“Inside Out” Movie Review

*Arkham Knight Update: Very close to the end! Review coming soon!*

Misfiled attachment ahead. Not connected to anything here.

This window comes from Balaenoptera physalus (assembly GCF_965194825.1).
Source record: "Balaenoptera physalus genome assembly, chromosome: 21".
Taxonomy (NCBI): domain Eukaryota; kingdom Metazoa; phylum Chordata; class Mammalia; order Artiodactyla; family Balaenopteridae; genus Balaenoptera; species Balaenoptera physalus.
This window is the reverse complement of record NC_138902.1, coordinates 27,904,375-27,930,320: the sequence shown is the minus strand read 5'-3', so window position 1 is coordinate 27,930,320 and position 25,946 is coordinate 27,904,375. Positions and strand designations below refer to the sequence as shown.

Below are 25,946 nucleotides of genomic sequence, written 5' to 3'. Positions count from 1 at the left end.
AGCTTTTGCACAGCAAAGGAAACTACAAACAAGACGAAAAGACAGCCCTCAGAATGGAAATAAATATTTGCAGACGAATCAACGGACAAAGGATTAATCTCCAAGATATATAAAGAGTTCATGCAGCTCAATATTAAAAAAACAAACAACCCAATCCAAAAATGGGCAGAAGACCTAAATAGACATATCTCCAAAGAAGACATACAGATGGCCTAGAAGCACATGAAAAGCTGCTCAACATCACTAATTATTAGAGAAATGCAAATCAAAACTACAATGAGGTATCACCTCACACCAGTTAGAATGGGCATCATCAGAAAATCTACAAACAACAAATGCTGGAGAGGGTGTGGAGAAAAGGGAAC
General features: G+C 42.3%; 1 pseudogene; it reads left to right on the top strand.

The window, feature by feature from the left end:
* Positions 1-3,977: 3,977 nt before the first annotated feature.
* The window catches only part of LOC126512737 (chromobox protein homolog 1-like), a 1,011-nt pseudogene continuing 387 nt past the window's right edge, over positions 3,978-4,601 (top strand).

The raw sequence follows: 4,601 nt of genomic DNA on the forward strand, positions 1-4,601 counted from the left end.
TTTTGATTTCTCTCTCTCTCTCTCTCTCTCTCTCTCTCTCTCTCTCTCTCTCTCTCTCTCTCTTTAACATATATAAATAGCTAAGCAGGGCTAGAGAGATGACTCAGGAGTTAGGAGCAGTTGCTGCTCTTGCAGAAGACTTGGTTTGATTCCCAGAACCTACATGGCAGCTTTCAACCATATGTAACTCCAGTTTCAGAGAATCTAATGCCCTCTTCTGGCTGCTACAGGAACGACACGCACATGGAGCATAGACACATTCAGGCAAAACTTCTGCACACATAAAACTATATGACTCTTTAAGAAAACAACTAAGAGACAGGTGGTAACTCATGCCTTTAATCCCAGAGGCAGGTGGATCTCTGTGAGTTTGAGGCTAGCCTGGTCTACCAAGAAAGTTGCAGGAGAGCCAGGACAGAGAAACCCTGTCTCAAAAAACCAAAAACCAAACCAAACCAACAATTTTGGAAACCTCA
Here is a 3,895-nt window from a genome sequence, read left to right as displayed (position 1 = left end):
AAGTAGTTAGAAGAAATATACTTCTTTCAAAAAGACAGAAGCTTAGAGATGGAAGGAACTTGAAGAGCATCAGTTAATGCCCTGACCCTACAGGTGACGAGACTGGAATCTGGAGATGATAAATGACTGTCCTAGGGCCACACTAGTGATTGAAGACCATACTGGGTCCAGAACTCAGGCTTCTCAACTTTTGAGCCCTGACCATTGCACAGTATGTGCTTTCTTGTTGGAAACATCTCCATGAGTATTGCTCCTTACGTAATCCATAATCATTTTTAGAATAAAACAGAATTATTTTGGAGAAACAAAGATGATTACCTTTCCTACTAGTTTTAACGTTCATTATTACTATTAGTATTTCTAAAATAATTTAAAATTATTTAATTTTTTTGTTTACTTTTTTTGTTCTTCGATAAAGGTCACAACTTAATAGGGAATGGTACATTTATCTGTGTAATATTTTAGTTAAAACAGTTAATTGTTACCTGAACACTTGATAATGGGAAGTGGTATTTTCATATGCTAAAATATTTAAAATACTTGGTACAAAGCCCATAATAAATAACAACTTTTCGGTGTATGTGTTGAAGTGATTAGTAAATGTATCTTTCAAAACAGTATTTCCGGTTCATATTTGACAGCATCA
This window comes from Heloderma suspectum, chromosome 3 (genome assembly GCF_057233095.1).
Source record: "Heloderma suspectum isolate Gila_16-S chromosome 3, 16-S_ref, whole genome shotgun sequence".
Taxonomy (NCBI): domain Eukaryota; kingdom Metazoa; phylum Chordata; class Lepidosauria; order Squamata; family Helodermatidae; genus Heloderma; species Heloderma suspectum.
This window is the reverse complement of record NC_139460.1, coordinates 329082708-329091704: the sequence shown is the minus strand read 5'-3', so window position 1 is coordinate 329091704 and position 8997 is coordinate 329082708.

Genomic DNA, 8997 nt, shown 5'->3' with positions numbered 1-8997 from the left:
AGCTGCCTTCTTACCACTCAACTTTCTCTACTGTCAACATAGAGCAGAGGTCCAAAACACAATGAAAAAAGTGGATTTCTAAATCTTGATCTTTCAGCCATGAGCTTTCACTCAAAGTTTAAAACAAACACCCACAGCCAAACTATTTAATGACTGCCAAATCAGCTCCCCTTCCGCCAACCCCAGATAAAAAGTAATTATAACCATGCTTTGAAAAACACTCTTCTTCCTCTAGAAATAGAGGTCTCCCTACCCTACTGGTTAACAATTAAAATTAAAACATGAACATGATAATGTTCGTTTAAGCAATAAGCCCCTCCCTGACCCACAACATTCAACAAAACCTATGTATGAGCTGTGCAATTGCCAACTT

Can Pixar make a comeback with one animated film? Yes, yes it can. This animated film was first released on June 19th, 2015, and opened up to rave reviews and $273.6 million at the box office. Although Pixar had seemed to have an over-reliance on sequels, this film brought back their reputation of original concepts and innovative storytelling. Inspired by a Walt Disney short from World War II, the plot revolves around the idea of emotions having control on a person’s mind and life. We follow Riley, an 11-year-old girl whose life changes quickly. Her mind, and every other person’s, contains five emotions: Anger, Disgust, Fear, Sadness, and Joy. These emotions are fleshed out through both fantastic writing and a pitch perfect voice cast. Lewis Black plays Anger, Bill Hader voiced Fear, Mindy Kaling is perfectly Disgusted, Phyllis Smith is particularly Sad as Sadness, and Amy Poehler stands out as the exuberant Joy. The five emotions have a fight when Riley and her parents move from Minnesota to California, losing their moving truck for some time. Joy tries her best to keep Riley optimistic in this scenario, and also shuts Sadness out of the picture. This leads them to get ejected from headquarters, and must work together to trek across Riley’s mind. There are plenty of Easter Eggs from Pixar’s past films, including a dead rat that references back to their underrated film, Ratatouille. And the script is consistently funny, delivering jokes that appeal to both adults and children, the only way Pixar would know how to craft. And thanks to excellent pacing and direction by veteran director Peter Docter, there’s never a dull moment to be had in Inside Out. The writing is superb, the cast is perfect, and the soundtrack by Michael Giacchino is imaginative as hell. I feel like it’s a crime against cinema, but I actually didn’t cry during this film, unlike some others I know who saw it. Still, it was a moving and insightful tale of how poignant our emotions can be, and how fragile they make our lives. Even just a few weeks after its release, Inside Out already stands as one of Pixar Studios best animated films to date. I have no problem watching it again.

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